Motherhood is nothing if not a confusing mix of emotions. Joy, love, anger, and fear all swirl up together until they look like a Jackson Pollock painting and we can’t make sense of what we’re feeling, let alone thinking.
Not only is motherhood a strange dichotomy of conflicting emotions, but a lot of it is instinctual as well. We might not be able to articulate why we feel strongly about attachment parenting or co-sleeping or breastfeeding, but we feel it in our gut.
One of those instincts is an overwhelming need to protect our child. Better known as our inner Mama Bear, we sometimes feel this sudden and impulsive surge of emotion — fierce protectiveness, along with a mix of fear, anger, frustration — courses through our veins. We don’t care who or what caused this threat or pain to our child, but we are ready to pounce. We go into attack mode, with a take-no-prisoners gleam in our eye. We are Mama Bear, hear us roar.
The first time I went all mama bear was when another parent disciplined my son for something he did to her child on the kindergarten playground. Admittedly, my son was in the wrong, but so was this woman and her couldn’t-be-totally-innocent child in my mama bear mind. Logic didn’t matter. Rationality didn’t matter. Empathy didn’t matter. None of that mattered. I was pissed. How dare someone reprimand my child? How dare they assume to know what had gone on?
The mama bear protectiveness mixed with other feelings, like embarrassment and anger at my own son for his part in the whole ordeal. I turned over his mistakes and poor decisions in my head until they became something bigger than they really were. I became convinced that I was doing a pretty shitty job. I became convinced that this other mom and her child were just another example of over-helicoptered special snowflakes. And I was utterly convinced that my son’s role in the scuffle meant he was on the path to assholery and a future that likely included a short stint in the county jail.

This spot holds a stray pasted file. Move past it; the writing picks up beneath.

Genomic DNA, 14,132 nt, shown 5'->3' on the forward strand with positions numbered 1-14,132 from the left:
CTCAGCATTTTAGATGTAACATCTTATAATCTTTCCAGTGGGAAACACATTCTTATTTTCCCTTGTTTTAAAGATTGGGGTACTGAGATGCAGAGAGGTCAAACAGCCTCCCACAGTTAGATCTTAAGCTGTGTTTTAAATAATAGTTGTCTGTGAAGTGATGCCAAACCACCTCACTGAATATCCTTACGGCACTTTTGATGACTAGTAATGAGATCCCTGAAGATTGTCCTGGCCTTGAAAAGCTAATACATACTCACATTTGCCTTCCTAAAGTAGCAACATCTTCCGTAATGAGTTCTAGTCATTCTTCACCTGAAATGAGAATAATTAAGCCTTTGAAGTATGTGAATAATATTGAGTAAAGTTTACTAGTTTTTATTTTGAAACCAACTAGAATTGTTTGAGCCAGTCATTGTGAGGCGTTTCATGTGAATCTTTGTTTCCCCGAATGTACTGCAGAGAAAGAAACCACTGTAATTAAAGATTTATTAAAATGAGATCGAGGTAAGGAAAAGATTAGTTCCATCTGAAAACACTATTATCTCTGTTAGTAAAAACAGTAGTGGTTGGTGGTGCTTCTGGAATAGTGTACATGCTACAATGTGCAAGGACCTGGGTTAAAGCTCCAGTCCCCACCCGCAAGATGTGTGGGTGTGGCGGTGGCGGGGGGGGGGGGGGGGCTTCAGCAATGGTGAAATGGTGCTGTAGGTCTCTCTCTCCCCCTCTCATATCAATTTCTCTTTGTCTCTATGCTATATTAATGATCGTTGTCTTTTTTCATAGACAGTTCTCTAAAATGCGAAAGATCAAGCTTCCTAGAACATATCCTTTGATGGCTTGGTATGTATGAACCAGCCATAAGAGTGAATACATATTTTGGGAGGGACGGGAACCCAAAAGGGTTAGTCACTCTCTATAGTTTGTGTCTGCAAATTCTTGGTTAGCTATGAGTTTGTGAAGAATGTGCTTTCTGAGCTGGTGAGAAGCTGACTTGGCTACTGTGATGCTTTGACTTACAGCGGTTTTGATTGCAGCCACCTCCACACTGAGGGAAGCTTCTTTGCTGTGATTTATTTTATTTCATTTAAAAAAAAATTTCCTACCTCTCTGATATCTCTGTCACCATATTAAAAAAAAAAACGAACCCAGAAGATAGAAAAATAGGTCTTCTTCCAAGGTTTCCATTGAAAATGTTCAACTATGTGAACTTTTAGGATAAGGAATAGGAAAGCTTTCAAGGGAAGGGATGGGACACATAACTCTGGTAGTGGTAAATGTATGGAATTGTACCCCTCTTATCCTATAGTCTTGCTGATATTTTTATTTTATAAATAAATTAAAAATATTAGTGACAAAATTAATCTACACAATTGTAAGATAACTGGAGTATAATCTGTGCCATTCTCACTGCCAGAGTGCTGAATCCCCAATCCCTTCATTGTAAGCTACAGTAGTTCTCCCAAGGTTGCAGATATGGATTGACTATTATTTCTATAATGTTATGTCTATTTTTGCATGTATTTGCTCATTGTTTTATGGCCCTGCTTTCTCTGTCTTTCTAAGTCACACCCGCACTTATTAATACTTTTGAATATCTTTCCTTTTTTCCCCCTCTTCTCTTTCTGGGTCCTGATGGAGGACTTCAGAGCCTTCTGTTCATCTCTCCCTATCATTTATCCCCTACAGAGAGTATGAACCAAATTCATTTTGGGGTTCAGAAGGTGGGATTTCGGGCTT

I wanted to rush in and fix the problem. No, not just fix the problem — I wanted to make it go away entirely. I was ready to attack, but attack whom, I’m not quite sure. Mama Bear might be fierce, but she’s doesn’t always make sense. In other words, sometimes Mama Bear has her head up her ass and needs a reality check.
There’s probably some scientific or evolutionary reason parents feel the mama bear surge of fierce protectiveness, but mama-bearishness (come on, that’s totally a word!) seems to be only getting worse in this age of helicopter parenting, social media watchdogging, and parental defensiveness. Parents feel entitled to call out any kind of misbehavior, no matter how small, resting safely in the self-righteousness of parental love. “Just looking out for my child,” Mama Bears say.
Well, I call bullshit. Mama bear instincts don’t give you the right to be an asshole, especially when you’re an asshole to someone else’s kid, and mama bear feelings are sometimes nonsense delusions we’ve wound up in our own minds.
Here’s the thing: All kids are assholes sometimes. They are kids. They make mistakes. My kids act like assholes sometimes, and — news flash! — so do yours. They are kids, after all. They fuck up. And here’s another news flash: So do we.
So what if, instead of going mama bear on everyone to protect our special snowflakes, we cut people some slack? What if we empowered our kids to stand up for themselves, instead of rushing in to protect them? What if, instead of assuming other kids are the problem, we considered the possibility that our oh-so-perfect child might have been slightly responsible for whatever went down as well? What if — just what if — instead of freaking out about everything, we calmed a little bit and realized that growing up involves conflict?
Five years ago, when I heard that mom reprimanding my son, I went full-blown mama bear and flipped the hell out. How dare she talk to him that way? I let her have it. And how dare he act that way and make me look bad? I was angry that she thought my son was an asshole, or even worse, that maybe I was raising an actual asshole. But he was a kid — a little kid who made a mistake, apologized, and learned a lesson.
This mama bear instinct to protect and defend — and to fret about the worst-case scenarios — might be natural and instinctual, but that doesn’t mean it’s always right. So take a deep breath and CTFD, Mama Bears. The kids are all right.